SHANGHAI (Reuters) - Chinese fund managers maintained their suggested equity exposure for the next three months, as caution prevailed amid worries over Sino-U.S. trade war.
They maintained their suggested equity allocations at 66.9 percent, unchanged from a month earlier, according to a poll of eight China-based fund managers conducted this week.
They lowered their suggested bond allocations for the coming three months to 10 percent from 14.4 percent.
They boosted their recommended cash allocations to 23.1 percent from 18.8 percent in the previous month.
“Overall, we believe the stock market is bottoming out,” a Shanghai-based fund manager said.
However, risks for stocks persist, which mainly are external uncertainties including Sino-U.S. trade frictions and local governmental bonds defaults, a South China-based fund manager said.
U.S. President Donald Trump is prepared to quickly ramp up a trade war with China and has told aides he is ready to impose tariffs on $200 billion more in Chinese imports as soon as a public comment period on the plan ends next week, Bloomberg News reported on Thursday.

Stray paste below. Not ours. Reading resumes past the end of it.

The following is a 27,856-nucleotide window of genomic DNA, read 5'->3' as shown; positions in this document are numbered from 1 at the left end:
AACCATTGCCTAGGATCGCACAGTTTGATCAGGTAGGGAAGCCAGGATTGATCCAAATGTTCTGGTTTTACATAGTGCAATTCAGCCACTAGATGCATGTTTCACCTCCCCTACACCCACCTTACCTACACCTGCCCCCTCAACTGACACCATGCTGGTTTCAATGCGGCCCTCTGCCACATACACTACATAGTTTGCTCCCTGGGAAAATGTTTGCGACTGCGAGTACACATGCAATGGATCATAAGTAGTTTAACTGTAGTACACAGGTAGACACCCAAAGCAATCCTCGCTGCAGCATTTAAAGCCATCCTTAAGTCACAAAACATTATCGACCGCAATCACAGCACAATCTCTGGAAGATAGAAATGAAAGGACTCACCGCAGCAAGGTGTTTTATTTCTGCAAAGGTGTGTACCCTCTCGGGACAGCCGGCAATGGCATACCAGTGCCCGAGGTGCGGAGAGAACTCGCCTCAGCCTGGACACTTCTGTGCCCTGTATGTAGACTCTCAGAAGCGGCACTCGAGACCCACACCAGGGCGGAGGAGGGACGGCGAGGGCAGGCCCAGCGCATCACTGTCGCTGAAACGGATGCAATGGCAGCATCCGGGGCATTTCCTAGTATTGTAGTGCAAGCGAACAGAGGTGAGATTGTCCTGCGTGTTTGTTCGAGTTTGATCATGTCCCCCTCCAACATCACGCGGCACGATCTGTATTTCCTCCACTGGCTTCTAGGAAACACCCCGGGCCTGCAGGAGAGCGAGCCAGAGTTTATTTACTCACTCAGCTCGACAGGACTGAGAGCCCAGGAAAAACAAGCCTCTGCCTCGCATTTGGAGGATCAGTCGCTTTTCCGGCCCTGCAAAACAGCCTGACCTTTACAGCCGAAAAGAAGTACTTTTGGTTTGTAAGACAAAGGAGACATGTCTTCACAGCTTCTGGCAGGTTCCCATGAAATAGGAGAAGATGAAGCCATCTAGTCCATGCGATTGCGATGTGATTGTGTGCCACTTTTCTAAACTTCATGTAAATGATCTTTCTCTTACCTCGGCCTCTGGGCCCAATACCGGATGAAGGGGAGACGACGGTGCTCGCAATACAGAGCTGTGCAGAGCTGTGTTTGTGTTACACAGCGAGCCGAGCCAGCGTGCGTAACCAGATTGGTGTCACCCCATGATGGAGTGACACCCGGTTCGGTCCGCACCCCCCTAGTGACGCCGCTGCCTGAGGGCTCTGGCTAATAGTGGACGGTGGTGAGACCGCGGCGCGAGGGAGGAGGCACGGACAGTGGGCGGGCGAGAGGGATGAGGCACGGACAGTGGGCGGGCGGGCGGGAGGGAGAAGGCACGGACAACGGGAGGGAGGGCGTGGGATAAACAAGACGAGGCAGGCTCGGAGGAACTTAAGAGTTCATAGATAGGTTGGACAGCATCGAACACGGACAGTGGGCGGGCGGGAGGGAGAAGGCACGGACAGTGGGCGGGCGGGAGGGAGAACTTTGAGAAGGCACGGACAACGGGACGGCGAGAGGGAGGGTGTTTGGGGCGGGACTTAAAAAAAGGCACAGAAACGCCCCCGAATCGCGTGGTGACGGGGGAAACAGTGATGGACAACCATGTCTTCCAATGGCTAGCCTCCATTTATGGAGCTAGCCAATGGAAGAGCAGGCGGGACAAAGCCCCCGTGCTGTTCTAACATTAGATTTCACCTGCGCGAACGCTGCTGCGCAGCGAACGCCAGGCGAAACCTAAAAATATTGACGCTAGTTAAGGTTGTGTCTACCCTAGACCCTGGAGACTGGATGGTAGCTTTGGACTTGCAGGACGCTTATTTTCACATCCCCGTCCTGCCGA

The benchmark Shanghai Composite Index .SSEC plumbed a more than 18-month low in mid-August before blue-chip firms led a rebound. However, trading volumes have been low.
Overall, the fund managers surveyed held mixed views on asset allocations for the next month, with two recommending boosting equity exposure, two suggesting a cut, and four suggesting a status quo.
According to the poll, average recommended allocations for electronics & technology, and transport & infrastructure stocks in the next three months rose sharply, those for financial and consumer firms dropped a bit, as fund managers seek bargains in techs after their steep losses and as Beijing vows more support for infrastructure investment.
China almost quadrupled the value of fixed-asset investment projects approved in July from the previous month as Beijing looks to accelerate infrastructure spending to stabilize the cooling economy.
For the month, average recommended allocations for electronics & technology firms rose from 11.3 percent to 14.8 percent, those for transport & infrastructure shares were raised to 7.5 percent from 3.1 percent a month earlier and for financial stocks, were lowered to 15.6 percent from a five-month peak of 18.1 percent.
Reporting by David Lin, Luoyan Liu and John Ruwitch; Editing by Vyas Mohan